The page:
Looking first at the results for banks operating in rural markets (columns 1 and 2), we find similar results for the two profit measures (keeping in mind that the average value of ROE is about ten times the average value of ROA). Consistent with our expectations, the estimated coefficient on HHI is positive and statistically significant, indicating that banks operating in more highly concentrated banking markets earn higher rates of return.
The coefficient on MMBKSHR is negative and highly significant, suggesting that, in rural markets, greater multimarket bank presence is associated with reduced profitability for small, single-market banks. The interaction between HHI and MMBKSHR also has a highly significant negative coefficient, consistent with the predictions of Park and Pennacchi (2005). This result indicates that the negative relationship between multimarket bank presence and the profitability of SSMBs is more pronounced in more highly concentrated rural banking markets.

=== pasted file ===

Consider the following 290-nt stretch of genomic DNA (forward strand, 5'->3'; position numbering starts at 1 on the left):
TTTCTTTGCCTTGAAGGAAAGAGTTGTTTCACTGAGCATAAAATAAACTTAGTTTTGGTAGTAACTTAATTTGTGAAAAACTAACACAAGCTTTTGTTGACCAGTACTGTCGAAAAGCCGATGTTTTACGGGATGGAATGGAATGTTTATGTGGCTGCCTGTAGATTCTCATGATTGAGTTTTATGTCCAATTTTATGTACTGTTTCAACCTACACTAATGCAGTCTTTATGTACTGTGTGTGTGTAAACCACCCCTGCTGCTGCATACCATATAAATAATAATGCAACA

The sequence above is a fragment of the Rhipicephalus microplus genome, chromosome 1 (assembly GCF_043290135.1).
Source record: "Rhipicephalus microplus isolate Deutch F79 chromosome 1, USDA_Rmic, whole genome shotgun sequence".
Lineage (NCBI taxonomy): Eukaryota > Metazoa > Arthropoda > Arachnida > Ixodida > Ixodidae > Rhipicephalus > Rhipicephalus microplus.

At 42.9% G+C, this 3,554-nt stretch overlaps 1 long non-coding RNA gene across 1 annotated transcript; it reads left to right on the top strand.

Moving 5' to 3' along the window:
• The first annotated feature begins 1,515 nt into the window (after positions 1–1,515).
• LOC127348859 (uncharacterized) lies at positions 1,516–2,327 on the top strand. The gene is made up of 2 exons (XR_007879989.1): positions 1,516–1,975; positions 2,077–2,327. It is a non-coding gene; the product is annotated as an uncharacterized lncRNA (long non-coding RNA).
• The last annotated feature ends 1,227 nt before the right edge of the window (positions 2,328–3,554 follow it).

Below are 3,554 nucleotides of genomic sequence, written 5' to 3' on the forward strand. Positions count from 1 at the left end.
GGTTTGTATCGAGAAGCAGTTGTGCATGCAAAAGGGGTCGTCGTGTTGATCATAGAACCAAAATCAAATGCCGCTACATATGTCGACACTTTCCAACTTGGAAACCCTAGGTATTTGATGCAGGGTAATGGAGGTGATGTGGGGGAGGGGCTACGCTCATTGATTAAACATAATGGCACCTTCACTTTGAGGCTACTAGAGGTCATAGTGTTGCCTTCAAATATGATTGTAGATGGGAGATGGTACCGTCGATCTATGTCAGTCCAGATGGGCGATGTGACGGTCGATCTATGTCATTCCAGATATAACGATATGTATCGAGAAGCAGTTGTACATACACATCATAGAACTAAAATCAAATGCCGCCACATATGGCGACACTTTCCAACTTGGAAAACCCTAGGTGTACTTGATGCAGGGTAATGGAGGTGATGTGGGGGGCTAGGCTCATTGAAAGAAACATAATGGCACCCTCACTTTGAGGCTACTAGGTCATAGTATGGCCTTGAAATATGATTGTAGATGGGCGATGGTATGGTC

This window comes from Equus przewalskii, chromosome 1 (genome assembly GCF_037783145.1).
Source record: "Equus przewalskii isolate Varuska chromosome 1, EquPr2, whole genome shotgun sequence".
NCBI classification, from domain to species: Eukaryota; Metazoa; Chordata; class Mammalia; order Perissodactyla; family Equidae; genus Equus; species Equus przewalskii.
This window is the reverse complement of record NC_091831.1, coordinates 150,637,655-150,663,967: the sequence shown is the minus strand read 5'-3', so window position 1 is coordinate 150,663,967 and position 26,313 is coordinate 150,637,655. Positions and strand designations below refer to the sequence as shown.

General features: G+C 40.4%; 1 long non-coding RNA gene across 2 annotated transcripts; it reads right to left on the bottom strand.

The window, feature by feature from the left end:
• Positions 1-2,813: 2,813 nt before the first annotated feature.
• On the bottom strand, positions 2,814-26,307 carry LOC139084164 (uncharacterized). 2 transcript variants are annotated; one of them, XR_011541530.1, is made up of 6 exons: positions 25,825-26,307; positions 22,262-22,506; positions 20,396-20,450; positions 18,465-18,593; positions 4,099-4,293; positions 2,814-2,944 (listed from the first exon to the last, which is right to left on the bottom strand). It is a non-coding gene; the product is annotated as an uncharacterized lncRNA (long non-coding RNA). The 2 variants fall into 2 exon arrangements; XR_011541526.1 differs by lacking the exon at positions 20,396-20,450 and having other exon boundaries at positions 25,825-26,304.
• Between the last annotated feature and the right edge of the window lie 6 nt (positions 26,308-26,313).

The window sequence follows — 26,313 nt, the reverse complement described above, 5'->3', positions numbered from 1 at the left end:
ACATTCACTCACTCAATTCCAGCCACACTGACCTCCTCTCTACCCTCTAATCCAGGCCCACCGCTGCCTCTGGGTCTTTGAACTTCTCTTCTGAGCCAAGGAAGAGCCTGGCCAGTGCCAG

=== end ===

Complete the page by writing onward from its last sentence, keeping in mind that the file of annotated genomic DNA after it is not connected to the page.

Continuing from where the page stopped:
The estimated coefficients on LNTOTASST and the interaction between this variable and MMBKSHR indicate that profitability is positively related to bank size and that the negative relationship between single-market bank profits and multimarket bank share becomes weaker as bank size increases. Because MMBKSHR enters the estimated equation by itself and interacted with both HHI and LNTOTASST, the estimated effect of a given increase in MMBKSHR on a small, single-market bank's profitability depends on its size and the level of concentration in its market. For an SSMB of about average size for our sample (total assets of $60 million) operating in a rural market with about average concentration (HHI of 0.27 on a scale of 0 to 1), an increase in the value of MMBKSHR by 0.1 (10 percentage points) would be associated with a 19 basis point decline in ROA and a 134 basis point decline in ROE. The effect of a similar increase in multimarket bank share on an SSMB with assets of $120 million operating in a market with the same HHI would be a 17 basis point decline in ROA and a 120 basis point decline in ROE. These effects are large compared with the average ROA of about 108 basis points and the average ROE of about 960 basis points for sample banks operating in rural banking markets.